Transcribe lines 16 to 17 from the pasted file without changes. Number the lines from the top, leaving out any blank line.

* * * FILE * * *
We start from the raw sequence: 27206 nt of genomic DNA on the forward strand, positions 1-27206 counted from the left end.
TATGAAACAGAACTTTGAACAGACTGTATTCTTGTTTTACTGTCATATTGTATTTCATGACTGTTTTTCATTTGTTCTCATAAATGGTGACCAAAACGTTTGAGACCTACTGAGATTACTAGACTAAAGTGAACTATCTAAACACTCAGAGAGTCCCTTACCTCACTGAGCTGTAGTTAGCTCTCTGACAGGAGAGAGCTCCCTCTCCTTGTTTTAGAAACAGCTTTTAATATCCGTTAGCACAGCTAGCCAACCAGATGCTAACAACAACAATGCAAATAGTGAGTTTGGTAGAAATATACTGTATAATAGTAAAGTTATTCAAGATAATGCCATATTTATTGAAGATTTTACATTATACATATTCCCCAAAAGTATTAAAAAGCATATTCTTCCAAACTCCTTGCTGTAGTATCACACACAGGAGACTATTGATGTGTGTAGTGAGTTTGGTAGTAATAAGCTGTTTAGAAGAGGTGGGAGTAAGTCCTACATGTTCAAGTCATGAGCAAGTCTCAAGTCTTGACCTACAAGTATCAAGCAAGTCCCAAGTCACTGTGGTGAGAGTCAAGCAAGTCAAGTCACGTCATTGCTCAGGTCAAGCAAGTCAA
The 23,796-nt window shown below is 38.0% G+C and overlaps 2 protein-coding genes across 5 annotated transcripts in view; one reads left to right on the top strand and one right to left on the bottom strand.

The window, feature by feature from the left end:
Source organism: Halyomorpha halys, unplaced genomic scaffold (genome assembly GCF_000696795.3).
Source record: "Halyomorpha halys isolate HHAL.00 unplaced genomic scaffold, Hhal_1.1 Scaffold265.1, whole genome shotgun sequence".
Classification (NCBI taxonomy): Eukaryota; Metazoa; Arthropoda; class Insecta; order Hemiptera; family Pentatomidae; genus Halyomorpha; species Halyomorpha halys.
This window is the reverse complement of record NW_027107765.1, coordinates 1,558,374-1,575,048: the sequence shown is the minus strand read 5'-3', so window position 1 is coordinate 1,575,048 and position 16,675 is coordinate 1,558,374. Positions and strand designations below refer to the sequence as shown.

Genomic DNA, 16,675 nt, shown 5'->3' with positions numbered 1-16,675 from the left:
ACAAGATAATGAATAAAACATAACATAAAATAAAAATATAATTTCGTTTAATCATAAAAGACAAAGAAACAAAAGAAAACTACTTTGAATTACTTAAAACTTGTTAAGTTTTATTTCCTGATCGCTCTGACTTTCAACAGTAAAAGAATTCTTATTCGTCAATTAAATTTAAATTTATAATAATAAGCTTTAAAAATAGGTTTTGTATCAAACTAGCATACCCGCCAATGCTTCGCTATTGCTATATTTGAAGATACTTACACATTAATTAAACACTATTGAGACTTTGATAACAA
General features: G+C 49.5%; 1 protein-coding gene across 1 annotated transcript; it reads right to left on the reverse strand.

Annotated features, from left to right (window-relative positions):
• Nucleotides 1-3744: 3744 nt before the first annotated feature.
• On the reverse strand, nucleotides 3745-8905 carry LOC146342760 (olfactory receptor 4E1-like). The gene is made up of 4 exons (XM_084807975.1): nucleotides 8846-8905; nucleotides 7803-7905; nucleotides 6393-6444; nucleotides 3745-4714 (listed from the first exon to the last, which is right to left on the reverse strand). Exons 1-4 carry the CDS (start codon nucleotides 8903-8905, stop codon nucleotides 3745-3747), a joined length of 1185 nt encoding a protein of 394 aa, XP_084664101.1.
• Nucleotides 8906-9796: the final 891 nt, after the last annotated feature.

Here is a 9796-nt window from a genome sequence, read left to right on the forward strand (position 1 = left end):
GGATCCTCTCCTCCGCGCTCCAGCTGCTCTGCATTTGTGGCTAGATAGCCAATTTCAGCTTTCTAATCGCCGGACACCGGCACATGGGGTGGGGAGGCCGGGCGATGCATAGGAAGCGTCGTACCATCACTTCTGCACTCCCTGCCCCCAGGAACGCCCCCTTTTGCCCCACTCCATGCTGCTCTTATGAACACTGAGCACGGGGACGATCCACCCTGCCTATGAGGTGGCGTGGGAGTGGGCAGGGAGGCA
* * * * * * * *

Here is a 9796-nt window from a genome sequence, read left to right on the forward strand (position 1 = left end):
GGATCCTCTCCTCCGCGCTCCAGCTGCTCTGCATTTGTGGCTAGATAGCCAATTTCAGCTTTCTAATCGCCGGACACCGGCACATGGGGTGGGGAGGCCGGGCGATGCATAGGAAGCGTCGTACCATCACTTCTGCACTCCCTGCCCCCAGGAACGCCCCCTTTTGCCCCACTCCATGCTGCTCTTATGAACACTGAGCACGGGGACGATCCACCCTGCCTATGAGGTGGCGTGGGAGTGGGCAGGGAGGCA